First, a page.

By Deane Barker on November 23, 2007

definr – incredibly fast dictionary: This dictionary seems pre-occupied with speed. I was thinking, “Um, who cares? Who goes to a dictionary for speed?”

Then I tried it, and it really is crazy fast. It’s like the results are there before you hit the Enter key. It’s kind of eerie.

But, still, who goes to a dictionary for speed? File under “oddly interesting.”



  1. I actually thought this was amazing. I use online dictionaries many times a day. I have a firefox bookmark set up so I can type “d word” in the address bar and it’ll bring up the page for “word”. I actually wrote to (the Merriem-Webster site) to complain about how A) their dictionary page didn’t load with the cursor in the text box in which you enter words and B) it was too slow so I was switching to So, to answer your question, I’m the kind of person that goes to a dictionary for speed.

    Definr definitely looks interesting, though I felt like the “remove the ‘e’ from ‘er’ at the end of a word” domain naming scheme should’ve died a horrible death about 2 years ago. I’m guessing it works on the page by loading a tree of definitions based on what you’ve typed so far, ajax style. It’s hard to tell because they’ve obfuscated their javascript enough that it’s a pain in the ass to look through it. Loading a definition via url is still way faster than or, but it’s not nearly as fast as being on the page and checking a word:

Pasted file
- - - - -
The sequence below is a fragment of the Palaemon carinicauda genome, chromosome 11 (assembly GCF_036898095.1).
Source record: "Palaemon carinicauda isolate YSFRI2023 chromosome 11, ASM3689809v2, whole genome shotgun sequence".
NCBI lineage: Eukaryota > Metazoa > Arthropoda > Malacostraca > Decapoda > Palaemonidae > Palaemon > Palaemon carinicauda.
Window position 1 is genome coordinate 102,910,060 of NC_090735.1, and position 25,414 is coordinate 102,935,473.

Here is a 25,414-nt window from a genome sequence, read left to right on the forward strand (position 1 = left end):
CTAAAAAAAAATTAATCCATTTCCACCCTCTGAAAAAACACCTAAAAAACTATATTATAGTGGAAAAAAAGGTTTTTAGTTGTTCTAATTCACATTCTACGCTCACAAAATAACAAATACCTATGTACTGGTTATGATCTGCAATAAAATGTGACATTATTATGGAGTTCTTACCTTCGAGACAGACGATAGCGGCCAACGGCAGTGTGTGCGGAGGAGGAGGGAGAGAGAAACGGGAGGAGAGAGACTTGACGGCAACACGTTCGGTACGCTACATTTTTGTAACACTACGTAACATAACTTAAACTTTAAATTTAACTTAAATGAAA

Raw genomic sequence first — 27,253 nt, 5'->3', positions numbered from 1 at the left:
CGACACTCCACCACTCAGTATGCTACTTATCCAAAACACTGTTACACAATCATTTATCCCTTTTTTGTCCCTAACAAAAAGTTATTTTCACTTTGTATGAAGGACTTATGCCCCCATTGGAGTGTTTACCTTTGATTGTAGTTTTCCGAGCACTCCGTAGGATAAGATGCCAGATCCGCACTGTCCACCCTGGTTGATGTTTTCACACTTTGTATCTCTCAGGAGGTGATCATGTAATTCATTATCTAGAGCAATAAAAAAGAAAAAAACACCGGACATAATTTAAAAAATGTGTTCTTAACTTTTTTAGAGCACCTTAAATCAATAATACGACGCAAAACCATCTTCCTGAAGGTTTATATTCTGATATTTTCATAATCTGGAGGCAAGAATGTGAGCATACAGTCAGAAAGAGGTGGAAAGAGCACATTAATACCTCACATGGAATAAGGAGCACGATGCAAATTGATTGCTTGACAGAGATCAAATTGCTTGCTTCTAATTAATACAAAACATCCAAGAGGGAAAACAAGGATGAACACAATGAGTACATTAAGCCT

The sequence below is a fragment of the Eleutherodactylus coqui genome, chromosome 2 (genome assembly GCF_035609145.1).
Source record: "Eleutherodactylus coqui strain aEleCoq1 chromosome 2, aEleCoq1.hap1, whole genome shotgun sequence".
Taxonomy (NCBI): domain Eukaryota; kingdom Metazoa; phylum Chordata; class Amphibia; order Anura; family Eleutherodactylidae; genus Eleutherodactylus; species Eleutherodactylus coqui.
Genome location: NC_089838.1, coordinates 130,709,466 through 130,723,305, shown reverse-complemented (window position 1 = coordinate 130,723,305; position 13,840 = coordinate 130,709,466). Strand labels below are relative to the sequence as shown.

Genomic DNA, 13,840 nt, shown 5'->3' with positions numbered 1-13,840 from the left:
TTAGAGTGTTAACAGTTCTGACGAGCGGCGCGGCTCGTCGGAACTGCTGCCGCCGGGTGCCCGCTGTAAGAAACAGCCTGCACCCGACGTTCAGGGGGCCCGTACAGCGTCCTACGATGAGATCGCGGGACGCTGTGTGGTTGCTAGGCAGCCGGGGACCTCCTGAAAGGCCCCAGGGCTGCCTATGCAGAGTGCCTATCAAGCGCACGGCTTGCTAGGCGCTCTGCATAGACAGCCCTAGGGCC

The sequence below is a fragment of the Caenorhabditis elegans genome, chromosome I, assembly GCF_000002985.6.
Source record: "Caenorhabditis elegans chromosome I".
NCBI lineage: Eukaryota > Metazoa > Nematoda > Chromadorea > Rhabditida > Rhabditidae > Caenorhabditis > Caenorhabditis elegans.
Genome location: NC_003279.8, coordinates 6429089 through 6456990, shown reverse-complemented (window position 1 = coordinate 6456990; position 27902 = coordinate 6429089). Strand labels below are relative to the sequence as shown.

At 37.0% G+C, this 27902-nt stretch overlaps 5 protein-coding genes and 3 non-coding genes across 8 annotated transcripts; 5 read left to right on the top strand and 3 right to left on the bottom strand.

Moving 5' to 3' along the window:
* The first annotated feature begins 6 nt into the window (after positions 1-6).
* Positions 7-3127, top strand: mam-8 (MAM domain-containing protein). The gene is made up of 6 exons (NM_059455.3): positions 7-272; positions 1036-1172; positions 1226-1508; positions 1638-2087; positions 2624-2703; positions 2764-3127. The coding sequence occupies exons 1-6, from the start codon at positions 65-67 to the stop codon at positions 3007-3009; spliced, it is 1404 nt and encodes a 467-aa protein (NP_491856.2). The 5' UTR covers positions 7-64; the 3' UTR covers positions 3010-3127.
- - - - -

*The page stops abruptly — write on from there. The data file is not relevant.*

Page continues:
2. Thanks for the comments on Definr! We’re going for speed first, and we’ve been totally successful with that. When we first got on Digg’s front page we didn’t have caching turned on in the word server, so word lookups started taking almost a second each! Not good. Fortunately, we turned caching back on after the first hour and lookups dropped down to 14ms. :)

    The number one term looked up was ‘definr’ and ‘digg’ was 6th.

    Chris, the javascript is actually not obfuscated intentionally; it’s compressed with . The script is pretty plain and just loads the word completions and definitions from the server, which is where all the action happens.

    Thanks for trying out Definr, Deane! We’re going to add about 800,000 definitions from a variety of sources in the next few weeks, which will put us at about 1.1 million keywords. Check back then!

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